Sitting in the DeLorean in the film “Back to the Future,” Dr. Emmett Brown tells Marty McFly, “Where we’re going, we don’t need roads.” Until we all have vehicles with flux capacitors, we do in fact need roads for vehicle travel. U.S. roads are typically funded by a fixed-rate tax on gasoline, charged, as we all know, by the gallon. As more environmentally friendly, fuel-efficient vehicles and electric vehicles flood the market, new gasoline vehicles are slowly being pushed out. The once-useful gas tax is now failing to fund our roads and unfairly burdens lower-income taxpayers who cannot afford electric vehicles.
Economists debate whether the gas tax is an excise user fee or a Pigouvian tax. As an excise user fee, it equates to a fee for driving on roads maintained by the federal government. As a Pigouvian tax, it’s a charge for negative externalities produced by driving a gas-operated vehicle. The gas tax has taken a more Pigouvian turn with electric vehicles escaping it, leaving the burden on pollution-emitting gas vehicles. The increase in online shopping and delivery services also point to a Pigouvian tax, since those who benefit from road travel are no longer necessarily the ones traveling the roads.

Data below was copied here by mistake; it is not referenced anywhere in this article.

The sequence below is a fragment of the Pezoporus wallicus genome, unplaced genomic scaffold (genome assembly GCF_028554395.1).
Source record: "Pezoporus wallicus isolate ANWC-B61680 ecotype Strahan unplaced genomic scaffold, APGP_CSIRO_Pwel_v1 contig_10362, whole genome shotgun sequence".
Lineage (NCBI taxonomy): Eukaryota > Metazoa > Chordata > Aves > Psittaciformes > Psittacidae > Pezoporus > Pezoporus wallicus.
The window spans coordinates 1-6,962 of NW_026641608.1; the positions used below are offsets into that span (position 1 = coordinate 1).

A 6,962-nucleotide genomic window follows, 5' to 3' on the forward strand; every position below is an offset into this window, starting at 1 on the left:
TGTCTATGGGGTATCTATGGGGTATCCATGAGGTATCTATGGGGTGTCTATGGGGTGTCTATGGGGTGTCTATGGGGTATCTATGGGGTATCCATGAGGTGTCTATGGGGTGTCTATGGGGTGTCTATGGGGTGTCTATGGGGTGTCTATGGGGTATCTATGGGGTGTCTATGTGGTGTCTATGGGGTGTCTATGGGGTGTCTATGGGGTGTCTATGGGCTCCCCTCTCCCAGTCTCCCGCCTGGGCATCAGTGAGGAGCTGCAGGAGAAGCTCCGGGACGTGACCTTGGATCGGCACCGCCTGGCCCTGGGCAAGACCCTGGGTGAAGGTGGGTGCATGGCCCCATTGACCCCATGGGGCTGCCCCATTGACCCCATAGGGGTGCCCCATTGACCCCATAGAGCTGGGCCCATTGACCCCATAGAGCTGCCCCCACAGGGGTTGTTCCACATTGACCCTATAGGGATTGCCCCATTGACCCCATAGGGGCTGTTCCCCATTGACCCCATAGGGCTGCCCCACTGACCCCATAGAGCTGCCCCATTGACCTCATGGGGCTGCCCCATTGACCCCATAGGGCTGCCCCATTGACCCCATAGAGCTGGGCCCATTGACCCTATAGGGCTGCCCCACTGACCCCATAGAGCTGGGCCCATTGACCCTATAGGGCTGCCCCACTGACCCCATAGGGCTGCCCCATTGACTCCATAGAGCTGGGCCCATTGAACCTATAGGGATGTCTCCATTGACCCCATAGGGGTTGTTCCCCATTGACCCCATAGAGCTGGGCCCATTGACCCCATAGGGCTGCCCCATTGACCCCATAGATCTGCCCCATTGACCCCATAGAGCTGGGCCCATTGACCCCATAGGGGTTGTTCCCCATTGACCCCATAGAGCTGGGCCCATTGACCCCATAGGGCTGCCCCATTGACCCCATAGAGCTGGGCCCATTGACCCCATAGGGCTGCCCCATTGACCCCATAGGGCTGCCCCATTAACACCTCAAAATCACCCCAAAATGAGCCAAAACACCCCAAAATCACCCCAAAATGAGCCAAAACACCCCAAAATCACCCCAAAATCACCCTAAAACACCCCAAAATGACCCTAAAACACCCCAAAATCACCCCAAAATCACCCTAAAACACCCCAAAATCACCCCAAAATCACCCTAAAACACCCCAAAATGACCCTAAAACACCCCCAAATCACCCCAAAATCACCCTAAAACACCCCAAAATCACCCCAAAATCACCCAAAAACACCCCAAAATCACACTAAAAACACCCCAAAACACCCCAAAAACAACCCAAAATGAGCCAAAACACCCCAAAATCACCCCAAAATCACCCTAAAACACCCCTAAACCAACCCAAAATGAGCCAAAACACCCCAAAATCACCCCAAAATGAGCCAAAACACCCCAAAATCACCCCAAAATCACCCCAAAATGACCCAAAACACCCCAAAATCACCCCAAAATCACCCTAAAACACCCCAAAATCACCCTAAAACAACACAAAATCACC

The gas tax, and its occasional increases, fund the Highway Trust Fund (HTF), a government program that manages national infrastructure projects, roads, and highway maintenance. In 2008, as electric vehicle purchases were increasing in response to high gas prices, the HTF reported its first deficit. It continues to be underfunded by the gas tax and relies on congressional support.
The Biden administration pushed through an infrastructure bill to remedy the problem of aging roads and deteriorating bridges with a one-time influx of taxpayer dollars. The law is silent on how to fund future depreciation, commonly known as wear and tear or deterioration, which continues to be the responsibility of an underfunded HTF.